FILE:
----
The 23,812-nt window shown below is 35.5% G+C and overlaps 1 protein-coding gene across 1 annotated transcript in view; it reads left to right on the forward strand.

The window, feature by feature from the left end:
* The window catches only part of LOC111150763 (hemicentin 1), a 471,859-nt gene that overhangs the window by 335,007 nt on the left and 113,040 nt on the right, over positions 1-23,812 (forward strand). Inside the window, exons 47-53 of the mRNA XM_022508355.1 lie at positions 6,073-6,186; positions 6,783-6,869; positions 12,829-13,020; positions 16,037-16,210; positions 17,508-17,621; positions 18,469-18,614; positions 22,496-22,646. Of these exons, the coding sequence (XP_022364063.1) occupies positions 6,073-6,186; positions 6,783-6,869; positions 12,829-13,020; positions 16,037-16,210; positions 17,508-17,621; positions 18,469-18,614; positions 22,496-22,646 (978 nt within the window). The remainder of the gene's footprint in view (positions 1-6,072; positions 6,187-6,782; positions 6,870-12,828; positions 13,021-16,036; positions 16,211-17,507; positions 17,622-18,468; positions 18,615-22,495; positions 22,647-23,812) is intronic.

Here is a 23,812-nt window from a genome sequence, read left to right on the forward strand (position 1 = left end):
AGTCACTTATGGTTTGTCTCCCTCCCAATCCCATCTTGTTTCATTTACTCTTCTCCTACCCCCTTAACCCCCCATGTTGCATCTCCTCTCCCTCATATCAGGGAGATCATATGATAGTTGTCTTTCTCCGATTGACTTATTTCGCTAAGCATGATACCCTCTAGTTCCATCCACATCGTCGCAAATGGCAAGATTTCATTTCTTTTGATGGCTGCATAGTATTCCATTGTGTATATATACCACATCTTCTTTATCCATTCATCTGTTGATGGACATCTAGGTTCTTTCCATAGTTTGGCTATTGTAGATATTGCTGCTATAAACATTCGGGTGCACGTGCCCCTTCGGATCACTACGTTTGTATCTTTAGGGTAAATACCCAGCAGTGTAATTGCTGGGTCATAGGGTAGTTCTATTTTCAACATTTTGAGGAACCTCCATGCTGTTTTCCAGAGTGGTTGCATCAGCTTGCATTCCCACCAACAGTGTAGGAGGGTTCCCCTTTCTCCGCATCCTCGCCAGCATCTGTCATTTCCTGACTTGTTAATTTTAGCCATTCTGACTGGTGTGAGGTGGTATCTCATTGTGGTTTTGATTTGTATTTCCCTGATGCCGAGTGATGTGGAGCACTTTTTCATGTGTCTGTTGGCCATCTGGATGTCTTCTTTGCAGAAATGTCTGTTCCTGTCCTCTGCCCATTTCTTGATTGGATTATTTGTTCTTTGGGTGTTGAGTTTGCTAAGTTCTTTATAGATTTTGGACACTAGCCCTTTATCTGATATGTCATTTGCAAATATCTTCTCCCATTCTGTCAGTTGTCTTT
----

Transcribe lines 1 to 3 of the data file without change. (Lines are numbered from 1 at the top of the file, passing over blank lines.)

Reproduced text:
The 23,812-nt window shown below is 35.5% G+C and overlaps 1 protein-coding gene across 1 annotated transcript in view; it reads left to right on the forward strand.

The window, feature by feature from the left end:
* The window catches only part of LOC111150763 (hemicentin 1), a 471,859-nt gene that overhangs the window by 335,007 nt on the left and 113,040 nt on the right, over positions 1-23,812 (forward strand). Inside the window, exons 47-53 of the mRNA XM_022508355.1 lie at positions 6,073-6,186; positions 6,783-6,869; positions 12,829-13,020; positions 16,037-16,210; positions 17,508-17,621; positions 18,469-18,614; positions 22,496-22,646. Of these exons, the coding sequence (XP_022364063.1) occupies positions 6,073-6,186; positions 6,783-6,869; positions 12,829-13,020; positions 16,037-16,210; positions 17,508-17,621; positions 18,469-18,614; positions 22,496-22,646 (978 nt within the window). The remainder of the gene's footprint in view (positions 1-6,072; positions 6,187-6,782; positions 6,870-12,828; positions 13,021-16,036; positions 16,211-17,507; positions 17,622-18,468; positions 18,615-22,495; positions 22,647-23,812) is intronic.